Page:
I love the bike industry. I grew up around bikes—my aunt and uncle(s) own a bike shop in the town where I grew up—and I continue to love them to this day. But as someone who tinkers with marketing, I have to say the leaders in the industry (small and large companies alike) really understand how to use their resources to make an impact.
Case in point: the Specialized Shiv Tandem concept, pictured above and below. It’s like someone took a time-trial bike and a Ferrari F1 car and mashed them together.
Check out that fairing over the head tube – it normally provides an aero shroud for the front brakes, but in this case, they’re discs.
It’s a work of really, really fast art. Hydraulic disc brakes, shaft drive connecting the stoker and the pilot (not that I’ve had good experiences with shaft drives before), and amazing aerodynamics. Clearly this thing is for show—concept bikes are rarely rideable—but at least it’s a good show.
And then there’s the belt-drive single-speed Corvid that Independent Fabrication brought to the National American Handmade Bike Show (NAHBS) this weekend, which is gorgeous in a different way.
See how the wheel paint matches up with the paint on the fork? Rad.
That’s a Gates Belt Drive, which requires no lubrication, is reportedly silent, and will last for 10,000 miles without maintenance. You can see that the seatstay is bolted to the dropout. So…don’t get a rear flat. According to IF, Chris King supplied a set of one-off hubs just for this application. Pretty dope.
Zero-Gravity brakes actuated by SRAM carbon-fiber levers made specifically for single-speeds. Hot.
But if you’re not into bikes, you’re probably missing out on some of the subtle things that make this bike so sexy. For me, it’s all in the construction: it’s lugged carbon fiber, meaning that the tubes are bonded to lugs (bike jargon for “joints”), rather than the bike being made in one piece. That gives the bike builder more flexibility to do fun things, or to customize a bike to a particular rider by changing the geometry of the bike. And in handmade bicycle culture, the lugs are where the art happens, and are an important call back to the older ways of making a bike.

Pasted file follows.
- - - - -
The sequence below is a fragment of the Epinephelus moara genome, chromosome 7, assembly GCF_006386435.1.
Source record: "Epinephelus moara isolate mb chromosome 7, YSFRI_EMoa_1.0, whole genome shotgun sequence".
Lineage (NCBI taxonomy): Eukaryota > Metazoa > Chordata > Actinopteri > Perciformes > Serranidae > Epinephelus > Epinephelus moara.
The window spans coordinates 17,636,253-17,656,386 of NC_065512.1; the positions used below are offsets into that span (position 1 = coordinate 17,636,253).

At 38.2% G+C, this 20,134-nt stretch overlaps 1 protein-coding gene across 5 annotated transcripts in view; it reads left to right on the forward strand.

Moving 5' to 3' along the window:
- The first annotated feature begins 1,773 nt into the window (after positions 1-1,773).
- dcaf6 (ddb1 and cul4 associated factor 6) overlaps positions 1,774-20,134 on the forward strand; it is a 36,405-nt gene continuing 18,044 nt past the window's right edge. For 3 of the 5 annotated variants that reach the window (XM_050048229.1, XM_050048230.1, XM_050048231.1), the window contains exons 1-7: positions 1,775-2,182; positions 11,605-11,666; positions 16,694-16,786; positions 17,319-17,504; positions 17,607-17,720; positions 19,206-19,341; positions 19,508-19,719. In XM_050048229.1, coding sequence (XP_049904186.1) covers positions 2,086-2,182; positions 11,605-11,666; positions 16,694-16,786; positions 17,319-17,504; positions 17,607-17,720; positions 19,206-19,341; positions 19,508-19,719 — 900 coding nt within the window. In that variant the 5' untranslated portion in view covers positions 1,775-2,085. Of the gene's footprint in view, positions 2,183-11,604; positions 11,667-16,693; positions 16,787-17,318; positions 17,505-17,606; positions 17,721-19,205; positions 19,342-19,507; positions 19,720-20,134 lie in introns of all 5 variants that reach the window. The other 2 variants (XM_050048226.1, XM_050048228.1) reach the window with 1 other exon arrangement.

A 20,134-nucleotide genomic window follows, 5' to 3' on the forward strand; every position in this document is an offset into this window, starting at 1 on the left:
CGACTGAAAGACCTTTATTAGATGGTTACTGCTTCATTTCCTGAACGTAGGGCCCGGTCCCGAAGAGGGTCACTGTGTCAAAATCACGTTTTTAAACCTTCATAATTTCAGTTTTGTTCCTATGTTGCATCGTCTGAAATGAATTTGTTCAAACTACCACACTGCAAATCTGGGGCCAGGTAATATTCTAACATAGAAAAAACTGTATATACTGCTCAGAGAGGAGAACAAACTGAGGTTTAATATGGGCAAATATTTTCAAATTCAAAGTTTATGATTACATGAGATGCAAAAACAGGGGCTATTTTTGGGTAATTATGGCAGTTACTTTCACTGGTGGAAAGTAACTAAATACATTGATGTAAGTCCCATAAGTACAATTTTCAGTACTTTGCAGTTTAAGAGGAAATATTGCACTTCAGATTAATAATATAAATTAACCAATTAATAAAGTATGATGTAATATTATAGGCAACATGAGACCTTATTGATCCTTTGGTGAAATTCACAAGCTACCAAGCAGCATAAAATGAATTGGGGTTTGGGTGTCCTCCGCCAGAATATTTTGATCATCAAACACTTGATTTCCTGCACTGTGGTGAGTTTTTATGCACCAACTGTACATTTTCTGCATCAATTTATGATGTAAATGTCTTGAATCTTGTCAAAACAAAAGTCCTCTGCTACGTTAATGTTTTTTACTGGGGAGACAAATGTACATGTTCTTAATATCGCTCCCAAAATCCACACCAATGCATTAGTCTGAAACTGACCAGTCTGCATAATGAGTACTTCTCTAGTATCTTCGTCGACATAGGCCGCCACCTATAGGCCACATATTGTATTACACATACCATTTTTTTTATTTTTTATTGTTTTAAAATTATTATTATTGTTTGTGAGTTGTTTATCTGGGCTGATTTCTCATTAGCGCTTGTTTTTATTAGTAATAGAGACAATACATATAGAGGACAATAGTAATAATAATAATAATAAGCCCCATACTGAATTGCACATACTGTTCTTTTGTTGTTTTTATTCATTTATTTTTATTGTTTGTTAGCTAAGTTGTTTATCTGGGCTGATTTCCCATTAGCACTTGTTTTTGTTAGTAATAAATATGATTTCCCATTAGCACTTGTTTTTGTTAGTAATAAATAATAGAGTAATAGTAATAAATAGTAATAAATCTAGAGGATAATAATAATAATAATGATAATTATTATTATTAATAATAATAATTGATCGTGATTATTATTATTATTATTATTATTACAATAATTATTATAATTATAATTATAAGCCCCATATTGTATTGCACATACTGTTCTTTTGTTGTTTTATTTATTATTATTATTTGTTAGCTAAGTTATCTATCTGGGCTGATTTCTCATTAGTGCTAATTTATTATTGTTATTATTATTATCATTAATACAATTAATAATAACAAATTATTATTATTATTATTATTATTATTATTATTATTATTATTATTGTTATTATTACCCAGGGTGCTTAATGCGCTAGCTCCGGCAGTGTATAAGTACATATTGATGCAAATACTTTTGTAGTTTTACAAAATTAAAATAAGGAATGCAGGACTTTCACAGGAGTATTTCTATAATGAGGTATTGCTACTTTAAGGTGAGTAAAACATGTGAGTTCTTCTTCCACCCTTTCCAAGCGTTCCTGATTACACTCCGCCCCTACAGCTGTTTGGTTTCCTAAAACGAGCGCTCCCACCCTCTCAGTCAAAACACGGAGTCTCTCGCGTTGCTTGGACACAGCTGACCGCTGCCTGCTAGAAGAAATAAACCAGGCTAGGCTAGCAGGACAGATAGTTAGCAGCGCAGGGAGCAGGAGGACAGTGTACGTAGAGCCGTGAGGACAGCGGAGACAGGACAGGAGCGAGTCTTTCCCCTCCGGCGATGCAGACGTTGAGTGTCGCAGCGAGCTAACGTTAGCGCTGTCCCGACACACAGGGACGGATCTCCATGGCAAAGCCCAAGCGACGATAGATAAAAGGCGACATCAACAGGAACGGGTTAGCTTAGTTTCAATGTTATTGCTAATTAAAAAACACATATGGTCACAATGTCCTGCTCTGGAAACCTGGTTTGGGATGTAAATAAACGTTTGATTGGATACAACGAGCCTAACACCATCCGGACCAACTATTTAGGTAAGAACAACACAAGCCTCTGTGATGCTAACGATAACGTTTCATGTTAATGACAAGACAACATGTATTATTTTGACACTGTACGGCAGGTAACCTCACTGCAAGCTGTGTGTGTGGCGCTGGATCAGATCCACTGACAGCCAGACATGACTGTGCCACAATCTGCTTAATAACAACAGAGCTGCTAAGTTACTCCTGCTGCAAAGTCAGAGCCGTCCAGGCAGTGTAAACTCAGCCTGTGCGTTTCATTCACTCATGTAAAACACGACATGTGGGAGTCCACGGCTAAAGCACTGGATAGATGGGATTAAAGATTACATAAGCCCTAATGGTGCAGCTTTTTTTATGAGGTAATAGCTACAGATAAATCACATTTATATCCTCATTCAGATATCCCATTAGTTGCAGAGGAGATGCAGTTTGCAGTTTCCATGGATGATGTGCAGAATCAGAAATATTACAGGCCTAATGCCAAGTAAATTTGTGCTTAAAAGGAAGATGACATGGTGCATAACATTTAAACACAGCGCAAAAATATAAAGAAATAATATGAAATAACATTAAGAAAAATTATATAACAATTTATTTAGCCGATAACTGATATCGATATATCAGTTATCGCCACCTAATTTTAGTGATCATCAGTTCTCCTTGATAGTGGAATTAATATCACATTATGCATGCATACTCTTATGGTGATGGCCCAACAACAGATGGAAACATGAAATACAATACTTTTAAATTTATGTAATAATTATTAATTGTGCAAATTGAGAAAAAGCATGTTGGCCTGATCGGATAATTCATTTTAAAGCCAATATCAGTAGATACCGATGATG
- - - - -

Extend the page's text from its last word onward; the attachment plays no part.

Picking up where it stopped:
So look again at the picture above, at the lugs: IF has used their logo—a crown—to bring some style to what is ostensibly a functional piece of the bike. So cool.
Just in case you’re curious, these are lugs. Portland-based bike-builder Jordan Hufnagel posts pictures of his lugs on Flickr, and I’m always stupefied by their beauty.
In the opinion of this writer, the coolest thing a company can do is to share of itself, to let people see how things are made and to use products to put the culture of the company on display. Both of these examples—Specialized’s crazy tandem and IF’s gorgeous single speed—are extreme, conceptual artifacts that help me understand what each of the companies are about.
Both bikes tell me that the companies are willing to spend time and money on things that have no use in the real world. Both tell me that the companies care about the spirit of bicycling. The tandem is a ridiculous foray into technology; the Shiv single-person bike is purpose-built for winning Tour de France time-trial stages, with a design that’s been honed in a wind tunnel, and the tandem incorporates bleeding-edge bike tech into the mix, including shaft drives, disc brakes, integrated electronics, and star-flange hubs. And the IF bike is a seamless blend of old-timey craftsmanship and philosophy with newfangled materials and tech. It clearly articulates that IF knows what the f*ck they’re doing when it comes to making bikes by hand.
If you’re reading this and have a company that makes things, do this for me: spend some time making things that show me how you think. I’d much rather figure out your positioning for myself than hear about it from an ad.